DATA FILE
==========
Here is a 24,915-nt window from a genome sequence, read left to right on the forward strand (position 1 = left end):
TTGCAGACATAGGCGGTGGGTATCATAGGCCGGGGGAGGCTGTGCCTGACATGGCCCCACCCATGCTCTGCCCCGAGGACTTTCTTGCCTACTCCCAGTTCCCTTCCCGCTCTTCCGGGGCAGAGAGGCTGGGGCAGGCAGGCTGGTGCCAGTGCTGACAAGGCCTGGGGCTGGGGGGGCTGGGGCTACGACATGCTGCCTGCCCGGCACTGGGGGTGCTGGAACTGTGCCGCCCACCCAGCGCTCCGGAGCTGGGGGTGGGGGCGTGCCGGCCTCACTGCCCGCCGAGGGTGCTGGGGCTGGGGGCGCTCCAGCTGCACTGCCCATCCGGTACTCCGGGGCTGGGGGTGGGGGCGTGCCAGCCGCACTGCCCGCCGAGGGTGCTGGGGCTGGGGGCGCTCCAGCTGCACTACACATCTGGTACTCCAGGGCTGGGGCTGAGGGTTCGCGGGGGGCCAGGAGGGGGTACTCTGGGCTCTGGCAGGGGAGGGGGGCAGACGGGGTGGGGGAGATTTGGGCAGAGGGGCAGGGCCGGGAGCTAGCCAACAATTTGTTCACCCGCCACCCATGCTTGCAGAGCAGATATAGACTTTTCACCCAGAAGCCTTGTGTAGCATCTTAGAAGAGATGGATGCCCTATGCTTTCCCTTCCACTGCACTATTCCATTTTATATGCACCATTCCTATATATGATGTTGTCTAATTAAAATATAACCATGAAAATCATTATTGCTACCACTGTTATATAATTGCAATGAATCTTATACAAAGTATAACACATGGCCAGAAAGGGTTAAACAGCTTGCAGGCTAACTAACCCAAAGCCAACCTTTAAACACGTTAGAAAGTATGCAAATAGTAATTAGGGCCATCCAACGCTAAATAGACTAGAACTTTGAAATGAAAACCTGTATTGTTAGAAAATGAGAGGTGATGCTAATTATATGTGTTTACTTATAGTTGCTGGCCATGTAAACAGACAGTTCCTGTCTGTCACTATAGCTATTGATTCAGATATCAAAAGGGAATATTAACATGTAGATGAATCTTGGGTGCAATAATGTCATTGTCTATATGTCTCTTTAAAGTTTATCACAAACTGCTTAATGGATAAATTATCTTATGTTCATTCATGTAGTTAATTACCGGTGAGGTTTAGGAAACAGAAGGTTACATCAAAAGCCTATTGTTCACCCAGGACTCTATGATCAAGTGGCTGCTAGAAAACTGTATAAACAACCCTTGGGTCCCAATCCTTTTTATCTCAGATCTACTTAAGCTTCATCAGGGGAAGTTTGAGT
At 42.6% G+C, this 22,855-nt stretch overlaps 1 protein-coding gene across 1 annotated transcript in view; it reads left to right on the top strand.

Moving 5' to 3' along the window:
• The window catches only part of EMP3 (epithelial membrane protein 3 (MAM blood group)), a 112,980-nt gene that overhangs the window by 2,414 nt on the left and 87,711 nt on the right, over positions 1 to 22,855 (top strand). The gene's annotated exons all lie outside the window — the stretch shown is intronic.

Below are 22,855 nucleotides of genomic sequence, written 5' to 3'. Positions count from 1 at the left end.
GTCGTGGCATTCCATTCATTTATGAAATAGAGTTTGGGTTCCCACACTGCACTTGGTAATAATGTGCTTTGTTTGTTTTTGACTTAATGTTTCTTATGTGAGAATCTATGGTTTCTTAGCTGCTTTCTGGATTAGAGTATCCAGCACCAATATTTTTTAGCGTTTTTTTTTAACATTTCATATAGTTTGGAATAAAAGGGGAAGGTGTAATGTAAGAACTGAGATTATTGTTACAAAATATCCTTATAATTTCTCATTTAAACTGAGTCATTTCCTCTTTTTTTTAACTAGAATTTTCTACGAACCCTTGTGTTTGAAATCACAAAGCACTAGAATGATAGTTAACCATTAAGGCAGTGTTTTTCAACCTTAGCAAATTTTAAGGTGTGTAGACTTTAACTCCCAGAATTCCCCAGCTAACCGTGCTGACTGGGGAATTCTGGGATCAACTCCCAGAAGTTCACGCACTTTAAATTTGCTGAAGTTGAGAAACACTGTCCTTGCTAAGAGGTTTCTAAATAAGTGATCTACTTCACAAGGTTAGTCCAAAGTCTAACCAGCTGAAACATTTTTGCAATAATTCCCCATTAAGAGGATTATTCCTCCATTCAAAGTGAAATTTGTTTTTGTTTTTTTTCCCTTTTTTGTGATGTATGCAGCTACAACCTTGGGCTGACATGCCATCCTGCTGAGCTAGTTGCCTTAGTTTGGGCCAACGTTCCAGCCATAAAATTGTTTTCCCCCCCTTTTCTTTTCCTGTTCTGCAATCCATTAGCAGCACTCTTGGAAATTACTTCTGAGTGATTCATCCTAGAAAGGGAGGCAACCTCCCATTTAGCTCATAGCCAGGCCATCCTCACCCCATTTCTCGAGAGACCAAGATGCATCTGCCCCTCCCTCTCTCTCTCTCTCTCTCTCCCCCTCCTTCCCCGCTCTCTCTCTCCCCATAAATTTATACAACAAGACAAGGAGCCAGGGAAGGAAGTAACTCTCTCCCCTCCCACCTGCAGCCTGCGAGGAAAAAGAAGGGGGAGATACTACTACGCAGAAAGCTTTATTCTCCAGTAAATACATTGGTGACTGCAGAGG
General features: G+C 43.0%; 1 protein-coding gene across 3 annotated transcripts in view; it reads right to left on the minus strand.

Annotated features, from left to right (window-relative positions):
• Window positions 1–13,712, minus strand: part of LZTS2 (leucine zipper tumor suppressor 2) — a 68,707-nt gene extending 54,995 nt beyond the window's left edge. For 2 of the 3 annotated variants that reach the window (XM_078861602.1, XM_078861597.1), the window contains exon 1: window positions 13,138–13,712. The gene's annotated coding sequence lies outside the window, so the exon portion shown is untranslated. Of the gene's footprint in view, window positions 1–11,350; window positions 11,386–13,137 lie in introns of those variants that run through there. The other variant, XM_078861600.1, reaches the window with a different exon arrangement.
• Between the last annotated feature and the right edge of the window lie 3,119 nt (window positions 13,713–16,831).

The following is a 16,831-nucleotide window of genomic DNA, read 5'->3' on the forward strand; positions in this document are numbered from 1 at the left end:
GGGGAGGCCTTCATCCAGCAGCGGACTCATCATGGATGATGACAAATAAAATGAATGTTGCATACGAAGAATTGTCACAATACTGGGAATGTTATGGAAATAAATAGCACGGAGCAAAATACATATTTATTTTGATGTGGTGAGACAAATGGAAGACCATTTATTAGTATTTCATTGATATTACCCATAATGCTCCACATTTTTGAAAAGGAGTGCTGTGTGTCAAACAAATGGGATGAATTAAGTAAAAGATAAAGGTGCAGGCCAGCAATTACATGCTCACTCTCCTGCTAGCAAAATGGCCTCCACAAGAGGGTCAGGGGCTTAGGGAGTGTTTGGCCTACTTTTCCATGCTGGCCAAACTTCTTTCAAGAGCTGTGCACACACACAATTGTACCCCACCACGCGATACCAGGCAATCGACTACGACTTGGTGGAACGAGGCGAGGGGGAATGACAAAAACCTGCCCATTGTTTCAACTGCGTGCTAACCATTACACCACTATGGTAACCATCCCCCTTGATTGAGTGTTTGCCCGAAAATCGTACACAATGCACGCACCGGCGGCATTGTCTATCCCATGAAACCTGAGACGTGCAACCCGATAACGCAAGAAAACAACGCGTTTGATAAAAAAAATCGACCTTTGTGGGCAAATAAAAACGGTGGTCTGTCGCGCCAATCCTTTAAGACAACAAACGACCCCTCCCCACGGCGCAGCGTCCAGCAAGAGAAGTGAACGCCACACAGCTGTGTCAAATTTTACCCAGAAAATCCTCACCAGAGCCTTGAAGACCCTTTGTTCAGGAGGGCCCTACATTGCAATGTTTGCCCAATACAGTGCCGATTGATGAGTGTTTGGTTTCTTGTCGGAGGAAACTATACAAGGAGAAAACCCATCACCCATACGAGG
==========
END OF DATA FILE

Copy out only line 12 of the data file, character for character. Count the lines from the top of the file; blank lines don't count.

The following is a 16,831-nucleotide window of genomic DNA, read 5'->3' on the forward strand; positions in this document are numbered from 1 at the left end: